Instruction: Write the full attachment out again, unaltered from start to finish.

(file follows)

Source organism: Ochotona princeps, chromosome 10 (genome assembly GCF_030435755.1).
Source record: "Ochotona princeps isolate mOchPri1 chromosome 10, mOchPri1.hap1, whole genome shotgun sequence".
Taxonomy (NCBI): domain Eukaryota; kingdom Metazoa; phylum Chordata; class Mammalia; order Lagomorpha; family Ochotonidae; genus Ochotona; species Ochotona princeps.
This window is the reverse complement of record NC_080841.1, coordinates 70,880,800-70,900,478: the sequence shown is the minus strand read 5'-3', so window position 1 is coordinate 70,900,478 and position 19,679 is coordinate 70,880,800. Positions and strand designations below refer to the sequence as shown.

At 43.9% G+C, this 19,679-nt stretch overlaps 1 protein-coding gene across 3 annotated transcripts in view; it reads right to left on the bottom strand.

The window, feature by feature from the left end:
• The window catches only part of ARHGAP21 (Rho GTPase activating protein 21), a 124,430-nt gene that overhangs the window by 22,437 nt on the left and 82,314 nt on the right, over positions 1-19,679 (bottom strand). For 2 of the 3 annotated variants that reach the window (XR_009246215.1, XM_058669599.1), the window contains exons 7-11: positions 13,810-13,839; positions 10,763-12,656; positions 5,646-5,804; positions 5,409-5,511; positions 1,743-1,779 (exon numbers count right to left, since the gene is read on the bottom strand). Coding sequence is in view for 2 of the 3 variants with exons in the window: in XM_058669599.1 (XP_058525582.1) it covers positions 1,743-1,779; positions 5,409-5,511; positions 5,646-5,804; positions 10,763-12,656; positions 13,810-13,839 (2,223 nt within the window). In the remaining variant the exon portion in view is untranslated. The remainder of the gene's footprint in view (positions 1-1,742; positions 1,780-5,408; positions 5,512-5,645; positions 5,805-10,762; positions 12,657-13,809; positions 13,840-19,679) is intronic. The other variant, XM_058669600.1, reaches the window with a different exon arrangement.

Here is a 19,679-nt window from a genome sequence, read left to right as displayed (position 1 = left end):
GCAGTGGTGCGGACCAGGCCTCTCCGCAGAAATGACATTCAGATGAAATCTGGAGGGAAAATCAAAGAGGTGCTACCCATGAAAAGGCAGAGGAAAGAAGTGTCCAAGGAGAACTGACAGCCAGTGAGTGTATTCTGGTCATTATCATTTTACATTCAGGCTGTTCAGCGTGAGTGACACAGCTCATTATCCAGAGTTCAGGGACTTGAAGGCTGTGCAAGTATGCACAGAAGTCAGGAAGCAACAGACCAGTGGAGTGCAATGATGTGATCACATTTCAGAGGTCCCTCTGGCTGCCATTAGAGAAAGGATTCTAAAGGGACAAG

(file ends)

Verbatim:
Source organism: Ochotona princeps, chromosome 10 (genome assembly GCF_030435755.1).
Source record: "Ochotona princeps isolate mOchPri1 chromosome 10, mOchPri1.hap1, whole genome shotgun sequence".
Taxonomy (NCBI): domain Eukaryota; kingdom Metazoa; phylum Chordata; class Mammalia; order Lagomorpha; family Ochotonidae; genus Ochotona; species Ochotona princeps.
This window is the reverse complement of record NC_080841.1, coordinates 70,880,800-70,900,478: the sequence shown is the minus strand read 5'-3', so window position 1 is coordinate 70,900,478 and position 19,679 is coordinate 70,880,800. Positions and strand designations below refer to the sequence as shown.

At 43.9% G+C, this 19,679-nt stretch overlaps 1 protein-coding gene across 3 annotated transcripts in view; it reads right to left on the bottom strand.

The window, feature by feature from the left end:
• The window catches only part of ARHGAP21 (Rho GTPase activating protein 21), a 124,430-nt gene that overhangs the window by 22,437 nt on the left and 82,314 nt on the right, over positions 1-19,679 (bottom strand). For 2 of the 3 annotated variants that reach the window (XR_009246215.1, XM_058669599.1), the window contains exons 7-11: positions 13,810-13,839; positions 10,763-12,656; positions 5,646-5,804; positions 5,409-5,511; positions 1,743-1,779 (exon numbers count right to left, since the gene is read on the bottom strand). Coding sequence is in view for 2 of the 3 variants with exons in the window: in XM_058669599.1 (XP_058525582.1) it covers positions 1,743-1,779; positions 5,409-5,511; positions 5,646-5,804; positions 10,763-12,656; positions 13,810-13,839 (2,223 nt within the window). In the remaining variant the exon portion in view is untranslated. The remainder of the gene's footprint in view (positions 1-1,742; positions 1,780-5,408; positions 5,512-5,645; positions 5,805-10,762; positions 12,657-13,809; positions 13,840-19,679) is intronic. The other variant, XM_058669600.1, reaches the window with a different exon arrangement.

Here is a 19,679-nt window from a genome sequence, read left to right as displayed (position 1 = left end):
GCAGTGGTGCGGACCAGGCCTCTCCGCAGAAATGACATTCAGATGAAATCTGGAGGGAAAATCAAAGAGGTGCTACCCATGAAAAGGCAGAGGAAAGAAGTGTCCAAGGAGAACTGACAGCCAGTGAGTGTATTCTGGTCATTATCATTTTACATTCAGGCTGTTCAGCGTGAGTGACACAGCTCATTATCCAGAGTTCAGGGACTTGAAGGCTGTGCAAGTATGCACAGAAGTCAGGAAGCAACAGACCAGTGGAGTGCAATGATGTGATCACATTTCAGAGGTCCCTCTGGCTGCCATTAGAGAAAGGATTCTAAAGGGACAAG